A diner at a Manchester restaurant was so impressed by the delicious bottle of red that he immediately ordered the same again. Only then did the waitress realise that she had accidentally served the most expensive bottle on the wine list – a £4,500 Chateau Le Pin Pomerol 2001.
Fortunately her boss took it remarkably well. “She’s a great employee so I’m not annoyed,” he said.
His sanguine attitude got me to thinking about the blunders I’ve made over the years – and there have been loads.
My first-ever holiday job was as a waitress at a small seaside café in Dorset. I was pretty clueless and had no idea what I was doing. During my first week a regular came in and ordered fish and chips. I served the order and she immediately asked for some tartare sauce on the side. I’d never even heard of tartare sauce so I just grabbed a bowl of creamy looking mush, which she liberally added to her plate. Within seconds she ordered me back to her table with a roar of rage, aghast at what she’d just eaten. It turned out that I’d mistakenly given her horseradish sauce and her mouth was on fire. My boss was absolutely furious but he gave me another chance.
I wrote about another clanger in my journalism textbook, Interviewing for Journalists. As a young feature writer on Woman’s Own magazine I did a phone interview with an American woman who had recently started an exercise class for plus-size men and women. “‘What is the class called?’ I asked. ‘Big, Beautiful and Thick,’ she said. I thought it sounded odd but noted the name down all the same. On the day the piece was published the irate woman rang (very justifiably) to complain. ‘The group is called ‘Big, Beautiful and Fit,’ she yelled down the phone.” It still makes me feel slightly queasy to think about it.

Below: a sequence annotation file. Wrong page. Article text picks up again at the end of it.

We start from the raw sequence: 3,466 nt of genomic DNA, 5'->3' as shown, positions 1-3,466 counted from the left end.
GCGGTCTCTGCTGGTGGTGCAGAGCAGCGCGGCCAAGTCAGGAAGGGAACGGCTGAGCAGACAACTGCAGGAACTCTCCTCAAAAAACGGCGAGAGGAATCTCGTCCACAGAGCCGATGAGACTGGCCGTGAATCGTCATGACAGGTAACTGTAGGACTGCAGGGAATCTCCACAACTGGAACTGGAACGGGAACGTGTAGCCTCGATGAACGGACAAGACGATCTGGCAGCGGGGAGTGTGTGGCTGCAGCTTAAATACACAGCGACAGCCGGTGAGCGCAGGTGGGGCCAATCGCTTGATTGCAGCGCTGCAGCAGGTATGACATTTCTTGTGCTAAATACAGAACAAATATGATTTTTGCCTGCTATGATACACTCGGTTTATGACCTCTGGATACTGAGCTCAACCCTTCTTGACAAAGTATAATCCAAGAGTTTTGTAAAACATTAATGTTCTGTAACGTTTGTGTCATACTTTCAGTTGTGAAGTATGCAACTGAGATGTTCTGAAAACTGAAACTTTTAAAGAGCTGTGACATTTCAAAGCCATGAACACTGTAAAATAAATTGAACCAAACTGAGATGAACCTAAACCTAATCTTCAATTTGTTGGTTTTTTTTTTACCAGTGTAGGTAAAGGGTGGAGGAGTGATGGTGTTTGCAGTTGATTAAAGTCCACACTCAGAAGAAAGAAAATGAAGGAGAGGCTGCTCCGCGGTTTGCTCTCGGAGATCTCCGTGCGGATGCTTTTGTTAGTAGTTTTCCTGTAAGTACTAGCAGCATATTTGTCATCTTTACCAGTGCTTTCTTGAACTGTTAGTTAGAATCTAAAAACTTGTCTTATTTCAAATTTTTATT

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As I wandered round the Mary Quant exhibition at London’s V&A I could hear people in their fifties and sixties going into raptures at the gorgeous mini dresses, zingy pinafores and shiny macs on display. “I always wanted a pair of white PVC boots like that,” one woman said wistfully.
Amazingly, the designs look as fresh and timeless now as they did in the sixties and seventies. I remember my mum buying Mary Quant clothes and make-up but the one thing that me and my sister coveted above all was a bright yellow make-up tin with the iconic daisy design on the lid and chubby crayons inside. How we longed to be grown-up enough to have a make-up box like that.